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Dr Nieman is a cardiologist and professor in the departments of medicine/cardiovascular and radiology. He investigates advanced cardiac imaging techniques, and current projects include the development and technical validation of functional CT applications for ischemic heart disease, the validation of cardiac CT in clinical effectiveness trials, and multimodality imaging of cardiomyopathies. He is currently the president of the Society of Cardiovascular Computed Tomography. Dr Nieman was born in the Netherlands, obtained his medical degree at the Radboud University in Nijmegen (1998), and completed his cardiology training at the Erasmus University Medical Center in Rotterdam (2008). His research in cardiac CT at the Erasmus University resulted in a PhD degree in 2003. In 2004 he performed an imaging fellowship at the Massachusetts General Hospital (Harvard Medical School) in Boston, MA. Dr Nieman joined the staff of the department of cardiology and radiology at the Erasmus University Medical Center in 2008, where he was scientific director of the cardiac CT and MRI group and supervised the intensive cardiac care unit until he joined the staff at Stanford University.
International, multicenter trial to validate the diagnostic value of dynamic CT myocardial perfusion imaging to identify hemodynamically relevant coronary artery disease, using measured fractional flow reserve as reference.
International registry on the use and management impact of CT-derived Fractional Flow Reserve, including 5000 patients at 50 sites in Europe, Asia and North America
300 Pasteur Drive, Stanford, California
Current research interests: Functional cardiac CT applications for the hemodynamic interpretation of coronary artery disease: - CT myocardial perfusion imaging (SPECIFIC trial).- CTA derived fractional flow reserve (ADVANCE registry, MACHINE registry, PRECISE trial).Clinical validation of cardiac CT in cardiovascular medicine: - Coronary CT angiography for the triage of patients with acute chest pain (BEACON randomized controlled trial).- Tiered cardiac CT protocols algorithms for comprehensive assessment of patients with stable anginal complaints (CRESCENT and CRESCENT2 randomized controlled trials)Comprehensive evaluation of patients with symptoms after coronary revascularization. Multimodality imaging of cardiomyopathies. Noninvasive characterization of atherosclerotic plaque.Cardiac CT in structural heart disease.Contrast media (CT-CON and IsoCOR randomized controlled trials).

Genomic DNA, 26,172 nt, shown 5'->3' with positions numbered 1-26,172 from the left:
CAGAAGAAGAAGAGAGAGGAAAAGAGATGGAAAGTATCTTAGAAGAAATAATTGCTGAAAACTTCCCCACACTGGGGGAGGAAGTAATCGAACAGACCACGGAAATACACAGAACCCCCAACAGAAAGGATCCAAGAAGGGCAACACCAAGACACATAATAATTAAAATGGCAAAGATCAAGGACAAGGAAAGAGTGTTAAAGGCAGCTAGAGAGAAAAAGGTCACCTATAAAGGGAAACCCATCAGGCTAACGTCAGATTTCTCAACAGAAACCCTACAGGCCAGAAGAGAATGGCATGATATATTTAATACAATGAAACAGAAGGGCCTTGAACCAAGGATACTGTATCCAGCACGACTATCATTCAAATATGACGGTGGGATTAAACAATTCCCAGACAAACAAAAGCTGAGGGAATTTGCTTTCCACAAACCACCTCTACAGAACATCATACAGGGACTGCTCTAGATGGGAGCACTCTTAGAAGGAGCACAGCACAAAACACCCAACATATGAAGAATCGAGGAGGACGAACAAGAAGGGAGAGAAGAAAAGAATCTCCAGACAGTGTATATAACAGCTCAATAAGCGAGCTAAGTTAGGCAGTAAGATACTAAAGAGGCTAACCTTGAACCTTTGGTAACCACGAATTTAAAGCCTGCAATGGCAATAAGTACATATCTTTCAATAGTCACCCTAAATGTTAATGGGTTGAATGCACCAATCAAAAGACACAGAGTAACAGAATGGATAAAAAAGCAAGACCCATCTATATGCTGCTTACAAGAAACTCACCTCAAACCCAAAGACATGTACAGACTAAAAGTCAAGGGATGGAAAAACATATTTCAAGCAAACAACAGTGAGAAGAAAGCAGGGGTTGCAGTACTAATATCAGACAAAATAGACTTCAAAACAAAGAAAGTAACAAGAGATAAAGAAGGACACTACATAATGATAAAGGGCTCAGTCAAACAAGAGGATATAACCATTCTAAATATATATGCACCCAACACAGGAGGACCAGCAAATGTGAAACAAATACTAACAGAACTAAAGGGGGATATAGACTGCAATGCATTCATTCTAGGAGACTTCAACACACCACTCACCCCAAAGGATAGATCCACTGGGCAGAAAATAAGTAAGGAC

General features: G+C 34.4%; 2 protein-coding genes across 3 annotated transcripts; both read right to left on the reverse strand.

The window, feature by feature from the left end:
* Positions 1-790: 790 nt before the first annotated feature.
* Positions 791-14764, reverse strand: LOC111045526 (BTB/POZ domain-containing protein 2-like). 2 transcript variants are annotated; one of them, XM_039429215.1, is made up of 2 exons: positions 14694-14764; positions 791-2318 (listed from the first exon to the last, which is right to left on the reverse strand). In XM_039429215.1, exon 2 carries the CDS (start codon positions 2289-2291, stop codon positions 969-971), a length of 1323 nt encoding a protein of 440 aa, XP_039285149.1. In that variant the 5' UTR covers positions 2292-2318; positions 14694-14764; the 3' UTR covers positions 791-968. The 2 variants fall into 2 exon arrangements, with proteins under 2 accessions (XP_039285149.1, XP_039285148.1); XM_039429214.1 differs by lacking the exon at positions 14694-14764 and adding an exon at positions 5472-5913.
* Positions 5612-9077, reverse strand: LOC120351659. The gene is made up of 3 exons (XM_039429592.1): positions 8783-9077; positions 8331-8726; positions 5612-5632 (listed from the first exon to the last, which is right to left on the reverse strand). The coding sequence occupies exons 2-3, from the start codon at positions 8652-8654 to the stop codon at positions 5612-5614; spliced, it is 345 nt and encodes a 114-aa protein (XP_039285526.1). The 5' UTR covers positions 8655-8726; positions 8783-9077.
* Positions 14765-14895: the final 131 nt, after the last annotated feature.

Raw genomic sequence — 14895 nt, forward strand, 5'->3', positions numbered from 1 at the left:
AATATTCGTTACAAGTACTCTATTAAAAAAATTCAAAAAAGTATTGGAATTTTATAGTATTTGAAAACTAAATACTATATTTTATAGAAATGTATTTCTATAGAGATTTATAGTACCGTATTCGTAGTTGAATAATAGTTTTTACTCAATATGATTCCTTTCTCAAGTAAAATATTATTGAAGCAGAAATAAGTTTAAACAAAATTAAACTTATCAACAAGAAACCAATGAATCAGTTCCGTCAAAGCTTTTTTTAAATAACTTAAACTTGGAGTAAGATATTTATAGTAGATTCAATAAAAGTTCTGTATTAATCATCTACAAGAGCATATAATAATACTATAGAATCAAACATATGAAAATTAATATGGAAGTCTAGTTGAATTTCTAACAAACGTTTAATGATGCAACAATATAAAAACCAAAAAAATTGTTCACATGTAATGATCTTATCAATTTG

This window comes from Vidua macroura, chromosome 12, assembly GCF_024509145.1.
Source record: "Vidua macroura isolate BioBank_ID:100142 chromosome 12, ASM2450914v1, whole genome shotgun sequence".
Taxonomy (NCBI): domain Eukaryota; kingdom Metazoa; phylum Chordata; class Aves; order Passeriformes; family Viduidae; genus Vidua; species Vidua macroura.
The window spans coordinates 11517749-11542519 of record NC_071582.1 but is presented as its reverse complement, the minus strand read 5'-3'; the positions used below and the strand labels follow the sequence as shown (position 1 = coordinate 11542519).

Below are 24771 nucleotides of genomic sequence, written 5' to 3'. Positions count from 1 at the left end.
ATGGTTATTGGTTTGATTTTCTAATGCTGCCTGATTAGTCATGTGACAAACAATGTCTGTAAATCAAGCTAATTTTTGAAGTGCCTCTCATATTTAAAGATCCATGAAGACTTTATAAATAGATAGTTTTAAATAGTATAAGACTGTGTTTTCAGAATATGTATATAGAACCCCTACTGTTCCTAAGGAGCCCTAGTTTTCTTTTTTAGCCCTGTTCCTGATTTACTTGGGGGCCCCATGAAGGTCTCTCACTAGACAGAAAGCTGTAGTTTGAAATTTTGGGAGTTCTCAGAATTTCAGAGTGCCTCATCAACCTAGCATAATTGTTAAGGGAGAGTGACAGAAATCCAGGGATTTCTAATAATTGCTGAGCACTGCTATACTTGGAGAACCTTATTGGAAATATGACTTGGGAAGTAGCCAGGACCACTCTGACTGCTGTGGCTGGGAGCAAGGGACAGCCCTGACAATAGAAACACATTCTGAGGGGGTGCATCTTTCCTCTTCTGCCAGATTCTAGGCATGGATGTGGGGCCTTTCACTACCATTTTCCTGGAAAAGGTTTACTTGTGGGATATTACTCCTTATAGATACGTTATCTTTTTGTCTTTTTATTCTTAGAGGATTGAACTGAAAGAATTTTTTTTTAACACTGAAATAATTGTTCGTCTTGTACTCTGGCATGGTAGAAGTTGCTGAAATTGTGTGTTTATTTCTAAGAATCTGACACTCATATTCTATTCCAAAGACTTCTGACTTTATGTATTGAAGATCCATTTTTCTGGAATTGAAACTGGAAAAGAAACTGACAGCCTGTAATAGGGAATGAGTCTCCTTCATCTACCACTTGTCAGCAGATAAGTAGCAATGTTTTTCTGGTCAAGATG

International Consortium for Multimodality Phenotyping in Adults With Non-compaction
Non-compaction cardiomyopathy (NCCM) is a heterogeneous, poorly understood disorder
characterized by a prominent inner layer of loose myocardial tissue, and associated with
heart failure, stroke, severe rhythm irregularities and death. For a growing population
diagnosed with NCCM there is a need for better risk stratification to appropriately allocate
(or safely withhold) these impactful preventive measures. The goal of this international
consortium is to improve care of patients with non-compaction cardiomyopathy. We hypothesize
that comprehensive analysis of clinical, genetic, structural and functional information will
improve risk stratification. In addition, we hypothesize that detailed structural analysis
will allow for differentiation of pathological and benign patterns of non-compaction. In a
large cohort of adult patients with suspected NCCM we will perform in-depth phenotyping,
including clinical information, pedigree data, genetics, echocardiography and MRI, and follow
patients for up to 3 years. We will apply machine-learning based analytics to develop
predictive models and compare their performance to currently used models and treatment
criteria. Secondly, in a subset of patients we will perform high-resolution cardiac CT for
detailed structural characterization of the myocardial wall. We will investigate associations
between myocardial structure and regional contractile function, as assessed by echo and MRI.
The aim of this proposal is to identify a structural signature associated with pathological
non-compaction and improve developed risk prediction models. Discovery of pathological
structural signatures through innovative imaging techniques, in relation to myocardial
contractility, will advance our understanding of NCCM.
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Comprehensive Computed Tomography Guidance of Coronary Bypass Graft Surgery
Apply CT angiography, CT perfusion imaging and advanced image processing techniques to
improve revascularization decision-making and surgical strategies in patients undergoing
coronary artery bypass graft surgery.